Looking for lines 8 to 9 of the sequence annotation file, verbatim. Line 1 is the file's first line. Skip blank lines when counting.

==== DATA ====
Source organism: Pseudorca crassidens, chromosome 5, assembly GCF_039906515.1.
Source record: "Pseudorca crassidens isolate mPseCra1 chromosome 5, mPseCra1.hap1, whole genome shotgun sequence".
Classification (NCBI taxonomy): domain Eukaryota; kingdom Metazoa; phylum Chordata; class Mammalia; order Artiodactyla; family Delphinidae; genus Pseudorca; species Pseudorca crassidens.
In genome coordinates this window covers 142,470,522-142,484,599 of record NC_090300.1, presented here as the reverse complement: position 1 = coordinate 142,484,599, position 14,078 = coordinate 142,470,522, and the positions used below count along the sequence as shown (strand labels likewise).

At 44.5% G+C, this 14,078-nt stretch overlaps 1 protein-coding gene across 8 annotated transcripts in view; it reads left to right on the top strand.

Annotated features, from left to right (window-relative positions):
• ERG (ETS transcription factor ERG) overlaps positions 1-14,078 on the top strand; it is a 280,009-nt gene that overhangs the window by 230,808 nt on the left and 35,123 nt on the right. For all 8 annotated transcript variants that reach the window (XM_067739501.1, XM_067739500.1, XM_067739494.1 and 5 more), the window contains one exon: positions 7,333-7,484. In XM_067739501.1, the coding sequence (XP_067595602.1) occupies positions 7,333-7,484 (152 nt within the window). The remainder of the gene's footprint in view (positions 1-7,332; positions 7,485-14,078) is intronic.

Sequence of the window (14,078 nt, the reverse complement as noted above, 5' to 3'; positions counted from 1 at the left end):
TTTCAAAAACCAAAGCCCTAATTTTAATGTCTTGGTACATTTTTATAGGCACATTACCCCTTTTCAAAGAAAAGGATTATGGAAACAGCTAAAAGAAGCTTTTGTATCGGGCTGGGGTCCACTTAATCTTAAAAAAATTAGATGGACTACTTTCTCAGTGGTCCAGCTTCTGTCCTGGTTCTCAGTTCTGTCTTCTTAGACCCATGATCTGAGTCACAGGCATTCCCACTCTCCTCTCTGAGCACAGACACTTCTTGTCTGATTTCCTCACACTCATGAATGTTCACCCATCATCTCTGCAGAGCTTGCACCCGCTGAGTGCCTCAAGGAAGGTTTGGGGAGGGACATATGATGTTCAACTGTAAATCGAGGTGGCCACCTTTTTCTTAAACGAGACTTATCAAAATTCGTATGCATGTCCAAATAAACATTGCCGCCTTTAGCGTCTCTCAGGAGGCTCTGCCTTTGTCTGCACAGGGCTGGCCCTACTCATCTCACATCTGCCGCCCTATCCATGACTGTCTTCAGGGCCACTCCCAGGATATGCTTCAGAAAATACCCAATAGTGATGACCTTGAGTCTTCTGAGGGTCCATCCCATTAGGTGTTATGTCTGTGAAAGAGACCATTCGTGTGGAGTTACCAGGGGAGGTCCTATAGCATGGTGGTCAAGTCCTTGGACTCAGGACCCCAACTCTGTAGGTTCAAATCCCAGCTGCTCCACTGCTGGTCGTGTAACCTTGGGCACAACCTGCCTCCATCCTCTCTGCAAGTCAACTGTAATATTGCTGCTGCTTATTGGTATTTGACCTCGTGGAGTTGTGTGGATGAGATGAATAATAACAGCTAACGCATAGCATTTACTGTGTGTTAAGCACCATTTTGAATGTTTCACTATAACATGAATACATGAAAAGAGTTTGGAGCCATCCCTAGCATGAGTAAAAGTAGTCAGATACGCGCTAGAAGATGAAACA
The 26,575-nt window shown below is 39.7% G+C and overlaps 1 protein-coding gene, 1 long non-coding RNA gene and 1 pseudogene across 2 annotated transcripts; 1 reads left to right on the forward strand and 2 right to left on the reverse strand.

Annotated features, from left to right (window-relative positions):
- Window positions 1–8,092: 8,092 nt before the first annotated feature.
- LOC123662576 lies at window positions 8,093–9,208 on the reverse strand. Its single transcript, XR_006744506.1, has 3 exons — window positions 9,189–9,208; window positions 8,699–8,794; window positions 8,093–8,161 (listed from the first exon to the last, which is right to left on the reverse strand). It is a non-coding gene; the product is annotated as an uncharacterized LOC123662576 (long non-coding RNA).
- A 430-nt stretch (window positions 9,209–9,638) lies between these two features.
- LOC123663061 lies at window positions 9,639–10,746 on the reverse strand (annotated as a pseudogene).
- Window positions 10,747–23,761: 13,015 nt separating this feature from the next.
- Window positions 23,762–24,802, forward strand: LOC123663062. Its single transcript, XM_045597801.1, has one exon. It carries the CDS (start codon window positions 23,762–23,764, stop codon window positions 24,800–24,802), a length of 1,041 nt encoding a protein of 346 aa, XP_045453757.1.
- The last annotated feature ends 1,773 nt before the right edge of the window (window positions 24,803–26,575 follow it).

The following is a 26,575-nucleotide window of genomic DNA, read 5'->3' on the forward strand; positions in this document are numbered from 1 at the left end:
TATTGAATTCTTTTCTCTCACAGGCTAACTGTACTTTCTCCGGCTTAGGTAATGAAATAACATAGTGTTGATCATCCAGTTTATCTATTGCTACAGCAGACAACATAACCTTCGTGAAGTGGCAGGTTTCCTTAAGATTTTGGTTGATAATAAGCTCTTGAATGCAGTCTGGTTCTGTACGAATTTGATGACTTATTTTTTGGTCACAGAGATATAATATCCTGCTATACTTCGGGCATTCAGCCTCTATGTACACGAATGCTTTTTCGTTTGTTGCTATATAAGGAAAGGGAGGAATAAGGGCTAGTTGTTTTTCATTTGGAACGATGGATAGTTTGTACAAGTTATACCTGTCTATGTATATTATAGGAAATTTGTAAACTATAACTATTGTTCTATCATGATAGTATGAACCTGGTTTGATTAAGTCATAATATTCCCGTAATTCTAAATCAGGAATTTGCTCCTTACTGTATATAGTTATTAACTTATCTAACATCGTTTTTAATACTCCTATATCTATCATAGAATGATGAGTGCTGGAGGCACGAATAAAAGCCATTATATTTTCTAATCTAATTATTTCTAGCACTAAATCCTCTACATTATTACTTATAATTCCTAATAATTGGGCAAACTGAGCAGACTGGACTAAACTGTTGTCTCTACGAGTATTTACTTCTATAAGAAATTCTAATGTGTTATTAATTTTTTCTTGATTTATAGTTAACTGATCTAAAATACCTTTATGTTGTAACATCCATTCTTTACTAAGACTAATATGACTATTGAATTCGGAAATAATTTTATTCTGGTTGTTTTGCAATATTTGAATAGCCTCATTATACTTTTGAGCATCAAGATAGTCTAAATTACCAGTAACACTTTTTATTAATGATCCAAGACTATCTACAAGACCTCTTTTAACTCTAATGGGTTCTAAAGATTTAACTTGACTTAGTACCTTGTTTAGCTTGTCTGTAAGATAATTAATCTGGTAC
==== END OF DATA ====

Sequence of the window (14,078 nt, the reverse complement as noted above, 5' to 3'; positions counted from 1 at the left end):
TTTCAAAAACCAAAGCCCTAATTTTAATGTCTTGGTACATTTTTATAGGCACATTACCCCTTTTCAAAGAAAAGGATTATGGAAACAGCTAAAAGAAGCTTTTGTATCGGGCTGGGGTCCACTTAATCTTAAAAAAATTAGATGGACTACTTTCTCAGTGGTCCAGCTTCTGTCCTGGTTCTCAGTTCTGTCTTCTTAGACCCATGATCTGAGTCACAGGCATTCCCACTCTCCTCTCTGAGCACAGACACTTCTTGTCTGATTTCCTCACACTCATGAATGTTCACCCATCATCTCTGCAGAGCTTGCACCCGCTGAGTGCCTCAAGGAAGGTTTGGGGAGGGACATATGATGTTCAACTGTAAATCGAGGTGGCCACCTTTTTCTTAAACGAGACTTATCAAAATTCGTATGCATGTCCAAATAAACATTGCCGCCTTTAGCGTCTCTCAGGAGGCTCTGCCTTTGTCTGCACAGGGCTGGCCCTACTCATCTCACATCTGCCGCCCTATCCATGACTGTCTTCAGGGCCACTCCCAGGATATGCTTCAGAAAATACCCAATAGTGATGACCTTGAGTCTTCTGAGGGTCCATCCCATTAGGTGTTATGTCTGTGAAAGAGACCATTCGTGTGGAGTTACCAGGGGAGGTCCTATAGCATGGTGGTCAAGTCCTTGGACTCAGGACCCCAACTCTGTAGGTTCAAATCCCAGCTGCTCCACTGCTGGTCGTGTAACCTTGGGCACAACCTGCCTCCATCCTCTCTGCAAGTCAACTGTAATATTGCTGCTGCTTATTGGTATTTGACCTCGTGGAGTTGTGTGGATGAGATGAATAATAACAGCTAACGCATAGCATTTACTGTGTGTTAAGCACCATTTTGAATGTTTCACTATAACATGAATACATGAAAAGAGTTTGGAGCCATCCCTAGCATGAGTAAAAGTAGTCAGATACGCGCTAGAAGATGAAACA